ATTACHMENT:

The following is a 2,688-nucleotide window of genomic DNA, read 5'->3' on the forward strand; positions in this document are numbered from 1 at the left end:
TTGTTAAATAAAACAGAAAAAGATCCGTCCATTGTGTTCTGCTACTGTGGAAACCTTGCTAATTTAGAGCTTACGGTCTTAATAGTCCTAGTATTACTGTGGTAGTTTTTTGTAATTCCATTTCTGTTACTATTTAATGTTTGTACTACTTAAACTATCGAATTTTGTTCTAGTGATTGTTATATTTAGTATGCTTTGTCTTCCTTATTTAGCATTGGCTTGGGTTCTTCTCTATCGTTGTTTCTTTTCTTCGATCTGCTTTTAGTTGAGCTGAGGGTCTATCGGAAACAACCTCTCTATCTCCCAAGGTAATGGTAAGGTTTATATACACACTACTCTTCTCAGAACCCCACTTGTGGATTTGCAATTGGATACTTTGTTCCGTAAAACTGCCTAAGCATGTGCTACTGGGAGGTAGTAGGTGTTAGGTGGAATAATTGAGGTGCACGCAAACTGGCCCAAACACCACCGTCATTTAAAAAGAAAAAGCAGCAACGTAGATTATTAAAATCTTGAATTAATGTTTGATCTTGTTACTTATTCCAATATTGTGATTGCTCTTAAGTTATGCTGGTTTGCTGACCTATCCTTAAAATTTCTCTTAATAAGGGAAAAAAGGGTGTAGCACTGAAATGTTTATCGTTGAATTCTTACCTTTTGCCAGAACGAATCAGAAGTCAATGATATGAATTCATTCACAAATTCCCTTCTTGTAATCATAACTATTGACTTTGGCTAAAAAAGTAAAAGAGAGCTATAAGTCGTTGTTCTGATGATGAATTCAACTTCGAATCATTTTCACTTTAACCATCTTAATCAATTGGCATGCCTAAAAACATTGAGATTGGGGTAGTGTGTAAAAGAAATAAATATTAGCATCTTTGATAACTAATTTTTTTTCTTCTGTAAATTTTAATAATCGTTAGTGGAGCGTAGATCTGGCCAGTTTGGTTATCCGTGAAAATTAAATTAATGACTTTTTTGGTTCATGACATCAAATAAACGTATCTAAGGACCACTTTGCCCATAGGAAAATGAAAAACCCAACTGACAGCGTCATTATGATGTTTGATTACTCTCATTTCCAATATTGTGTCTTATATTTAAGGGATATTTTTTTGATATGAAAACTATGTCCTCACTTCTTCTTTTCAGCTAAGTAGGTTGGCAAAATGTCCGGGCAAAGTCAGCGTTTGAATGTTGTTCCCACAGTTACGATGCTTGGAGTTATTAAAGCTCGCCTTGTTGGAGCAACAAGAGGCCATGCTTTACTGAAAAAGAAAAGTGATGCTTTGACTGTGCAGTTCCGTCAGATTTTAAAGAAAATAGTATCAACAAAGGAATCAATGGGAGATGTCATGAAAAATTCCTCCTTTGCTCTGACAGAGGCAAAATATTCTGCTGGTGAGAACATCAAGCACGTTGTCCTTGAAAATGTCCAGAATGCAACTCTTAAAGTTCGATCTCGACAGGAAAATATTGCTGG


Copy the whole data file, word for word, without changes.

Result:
The following is a 2,688-nucleotide window of genomic DNA, read 5'->3' on the forward strand; positions in this document are numbered from 1 at the left end:
TTGTTAAATAAAACAGAAAAAGATCCGTCCATTGTGTTCTGCTACTGTGGAAACCTTGCTAATTTAGAGCTTACGGTCTTAATAGTCCTAGTATTACTGTGGTAGTTTTTTGTAATTCCATTTCTGTTACTATTTAATGTTTGTACTACTTAAACTATCGAATTTTGTTCTAGTGATTGTTATATTTAGTATGCTTTGTCTTCCTTATTTAGCATTGGCTTGGGTTCTTCTCTATCGTTGTTTCTTTTCTTCGATCTGCTTTTAGTTGAGCTGAGGGTCTATCGGAAACAACCTCTCTATCTCCCAAGGTAATGGTAAGGTTTATATACACACTACTCTTCTCAGAACCCCACTTGTGGATTTGCAATTGGATACTTTGTTCCGTAAAACTGCCTAAGCATGTGCTACTGGGAGGTAGTAGGTGTTAGGTGGAATAATTGAGGTGCACGCAAACTGGCCCAAACACCACCGTCATTTAAAAAGAAAAAGCAGCAACGTAGATTATTAAAATCTTGAATTAATGTTTGATCTTGTTACTTATTCCAATATTGTGATTGCTCTTAAGTTATGCTGGTTTGCTGACCTATCCTTAAAATTTCTCTTAATAAGGGAAAAAAGGGTGTAGCACTGAAATGTTTATCGTTGAATTCTTACCTTTTGCCAGAACGAATCAGAAGTCAATGATATGAATTCATTCACAAATTCCCTTCTTGTAATCATAACTATTGACTTTGGCTAAAAAAGTAAAAGAGAGCTATAAGTCGTTGTTCTGATGATGAATTCAACTTCGAATCATTTTCACTTTAACCATCTTAATCAATTGGCATGCCTAAAAACATTGAGATTGGGGTAGTGTGTAAAAGAAATAAATATTAGCATCTTTGATAACTAATTTTTTTTCTTCTGTAAATTTTAATAATCGTTAGTGGAGCGTAGATCTGGCCAGTTTGGTTATCCGTGAAAATTAAATTAATGACTTTTTTGGTTCATGACATCAAATAAACGTATCTAAGGACCACTTTGCCCATAGGAAAATGAAAAACCCAACTGACAGCGTCATTATGATGTTTGATTACTCTCATTTCCAATATTGTGTCTTATATTTAAGGGATATTTTTTTGATATGAAAACTATGTCCTCACTTCTTCTTTTCAGCTAAGTAGGTTGGCAAAATGTCCGGGCAAAGTCAGCGTTTGAATGTTGTTCCCACAGTTACGATGCTTGGAGTTATTAAAGCTCGCCTTGTTGGAGCAACAAGAGGCCATGCTTTACTGAAAAAGAAAAGTGATGCTTTGACTGTGCAGTTCCGTCAGATTTTAAAGAAAATAGTATCAACAAAGGAATCAATGGGAGATGTCATGAAAAATTCCTCCTTTGCTCTGACAGAGGCAAAATATTCTGCTGGTGAGAACATCAAGCACGTTGTCCTTGAAAATGTCCAGAATGCAACTCTTAAAGTTCGATCTCGACAGGAAAATATTGCTGG